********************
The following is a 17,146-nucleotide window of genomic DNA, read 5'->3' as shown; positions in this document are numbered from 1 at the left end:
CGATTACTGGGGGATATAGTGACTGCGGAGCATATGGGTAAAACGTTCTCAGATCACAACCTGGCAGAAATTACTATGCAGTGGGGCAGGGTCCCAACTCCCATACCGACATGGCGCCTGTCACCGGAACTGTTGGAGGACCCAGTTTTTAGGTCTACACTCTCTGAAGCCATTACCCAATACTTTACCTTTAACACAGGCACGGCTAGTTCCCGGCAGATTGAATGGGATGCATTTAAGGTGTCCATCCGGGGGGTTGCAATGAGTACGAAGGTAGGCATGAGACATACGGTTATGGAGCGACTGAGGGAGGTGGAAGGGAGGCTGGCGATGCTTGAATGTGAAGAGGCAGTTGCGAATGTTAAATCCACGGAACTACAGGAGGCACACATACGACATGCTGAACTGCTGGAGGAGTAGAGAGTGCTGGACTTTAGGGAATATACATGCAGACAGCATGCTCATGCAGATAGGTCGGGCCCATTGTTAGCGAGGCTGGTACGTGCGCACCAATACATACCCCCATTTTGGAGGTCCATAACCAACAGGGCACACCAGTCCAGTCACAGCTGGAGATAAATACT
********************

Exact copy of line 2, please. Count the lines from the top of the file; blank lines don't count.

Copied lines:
CGATTACTGGGGGATATAGTGACTGCGGAGCATATGGGTAAAACGTTCTCAGATCACAACCTGGCAGAAATTACTATGCAGTGGGGCAGGGTCCCAACTCCCATACCGACATGGCGCCTGTCACCGGAACTGTTGGAGGACCCAGTTTTTAGGTCTACACTCTCTGAAGCCATTACCCAATACTTTACCTTTAACACAGGCACGGCTAGTTCCCGGCAGATTGAATGGGATGCATTTAAGGTGTCCATCCGGGGGGTTGCAATGAGTACGAAGGTAGGCATGAGACATACGGTTATGGAGCGACTGAGGGAGGTGGAAGGGAGGCTGGCGATGCTTGAATGTGAAGAGGCAGTTGCGAATGTTAAATCCACGGAACTACAGGAGGCACACATACGACATGCTGAACTGCTGGAGGAGTAGAGAGTGCTGGACTTTAGGGAATATACATGCAGACAGCATGCTCATGCAGATAGGTCGGGCCCATTGTTAGCGAGGCTGGTACGTGCGCACCAATACATACCCCCATTTTGGAGGTCCATAACCAACAGGGCACACCAGTCCAGTCACAGCTGGAGATAAATACT